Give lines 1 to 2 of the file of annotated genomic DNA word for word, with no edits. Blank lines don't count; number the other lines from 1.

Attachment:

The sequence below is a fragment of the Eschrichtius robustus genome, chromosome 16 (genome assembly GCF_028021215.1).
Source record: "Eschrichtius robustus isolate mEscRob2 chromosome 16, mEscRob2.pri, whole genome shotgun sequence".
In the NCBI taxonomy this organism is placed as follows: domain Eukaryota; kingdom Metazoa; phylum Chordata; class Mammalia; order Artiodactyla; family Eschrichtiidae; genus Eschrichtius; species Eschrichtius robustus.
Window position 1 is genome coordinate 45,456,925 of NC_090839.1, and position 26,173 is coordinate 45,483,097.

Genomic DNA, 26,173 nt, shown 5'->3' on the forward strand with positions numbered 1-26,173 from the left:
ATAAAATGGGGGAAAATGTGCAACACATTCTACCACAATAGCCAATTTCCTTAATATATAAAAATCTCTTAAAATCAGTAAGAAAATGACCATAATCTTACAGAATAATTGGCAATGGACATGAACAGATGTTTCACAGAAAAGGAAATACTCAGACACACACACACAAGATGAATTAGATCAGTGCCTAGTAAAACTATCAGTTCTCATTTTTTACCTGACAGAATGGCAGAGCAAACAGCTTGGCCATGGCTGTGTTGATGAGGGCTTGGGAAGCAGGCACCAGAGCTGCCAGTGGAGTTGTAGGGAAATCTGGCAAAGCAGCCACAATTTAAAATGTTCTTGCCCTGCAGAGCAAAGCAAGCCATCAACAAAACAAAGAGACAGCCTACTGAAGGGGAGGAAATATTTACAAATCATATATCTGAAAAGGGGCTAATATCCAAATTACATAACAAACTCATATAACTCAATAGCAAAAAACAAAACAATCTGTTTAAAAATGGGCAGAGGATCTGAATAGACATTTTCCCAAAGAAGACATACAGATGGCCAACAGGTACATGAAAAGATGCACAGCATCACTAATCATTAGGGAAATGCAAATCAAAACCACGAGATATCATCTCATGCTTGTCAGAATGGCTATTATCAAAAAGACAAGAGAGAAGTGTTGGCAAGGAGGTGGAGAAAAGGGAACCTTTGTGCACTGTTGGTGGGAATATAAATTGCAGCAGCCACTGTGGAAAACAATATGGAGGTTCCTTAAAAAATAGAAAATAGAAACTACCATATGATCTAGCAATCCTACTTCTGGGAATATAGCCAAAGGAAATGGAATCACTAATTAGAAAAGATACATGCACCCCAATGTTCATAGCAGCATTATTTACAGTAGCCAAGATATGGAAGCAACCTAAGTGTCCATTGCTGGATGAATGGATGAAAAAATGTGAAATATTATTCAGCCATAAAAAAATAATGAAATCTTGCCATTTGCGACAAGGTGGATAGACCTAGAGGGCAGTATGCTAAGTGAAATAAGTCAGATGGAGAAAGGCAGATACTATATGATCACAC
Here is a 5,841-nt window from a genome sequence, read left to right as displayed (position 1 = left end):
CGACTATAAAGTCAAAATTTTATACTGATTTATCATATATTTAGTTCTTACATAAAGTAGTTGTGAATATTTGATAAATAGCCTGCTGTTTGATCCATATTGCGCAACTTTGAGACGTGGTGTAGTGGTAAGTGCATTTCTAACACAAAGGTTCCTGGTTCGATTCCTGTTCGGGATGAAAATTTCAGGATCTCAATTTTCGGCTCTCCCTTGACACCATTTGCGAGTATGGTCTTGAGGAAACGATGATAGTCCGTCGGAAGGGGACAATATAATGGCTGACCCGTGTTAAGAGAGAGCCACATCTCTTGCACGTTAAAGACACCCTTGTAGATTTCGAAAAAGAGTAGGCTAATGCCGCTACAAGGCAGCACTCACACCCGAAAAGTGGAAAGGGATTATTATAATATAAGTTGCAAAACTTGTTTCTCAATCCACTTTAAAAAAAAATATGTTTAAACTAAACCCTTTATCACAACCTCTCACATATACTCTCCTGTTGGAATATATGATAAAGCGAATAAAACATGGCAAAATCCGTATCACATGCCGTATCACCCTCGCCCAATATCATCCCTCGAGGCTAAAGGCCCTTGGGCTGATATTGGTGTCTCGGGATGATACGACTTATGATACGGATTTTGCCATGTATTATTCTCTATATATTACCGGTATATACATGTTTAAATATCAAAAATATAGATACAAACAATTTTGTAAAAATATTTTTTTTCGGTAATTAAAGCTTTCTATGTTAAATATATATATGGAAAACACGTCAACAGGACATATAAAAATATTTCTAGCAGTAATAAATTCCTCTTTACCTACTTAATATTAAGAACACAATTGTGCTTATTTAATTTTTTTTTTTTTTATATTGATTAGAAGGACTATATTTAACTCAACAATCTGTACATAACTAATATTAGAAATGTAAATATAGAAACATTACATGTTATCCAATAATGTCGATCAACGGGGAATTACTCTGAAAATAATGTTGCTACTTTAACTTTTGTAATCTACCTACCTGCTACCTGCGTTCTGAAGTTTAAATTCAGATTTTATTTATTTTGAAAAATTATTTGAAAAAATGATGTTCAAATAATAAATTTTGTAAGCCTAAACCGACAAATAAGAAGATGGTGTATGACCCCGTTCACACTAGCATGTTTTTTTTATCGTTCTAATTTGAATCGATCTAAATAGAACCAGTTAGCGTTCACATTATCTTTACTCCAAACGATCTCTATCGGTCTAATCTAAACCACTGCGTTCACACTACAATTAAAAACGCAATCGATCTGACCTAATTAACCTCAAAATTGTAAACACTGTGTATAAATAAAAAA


The sequence below is a fragment of the Eschrichtius robustus genome, chromosome 16 (genome assembly GCF_028021215.1).
Source record: "Eschrichtius robustus isolate mEscRob2 chromosome 16, mEscRob2.pri, whole genome shotgun sequence".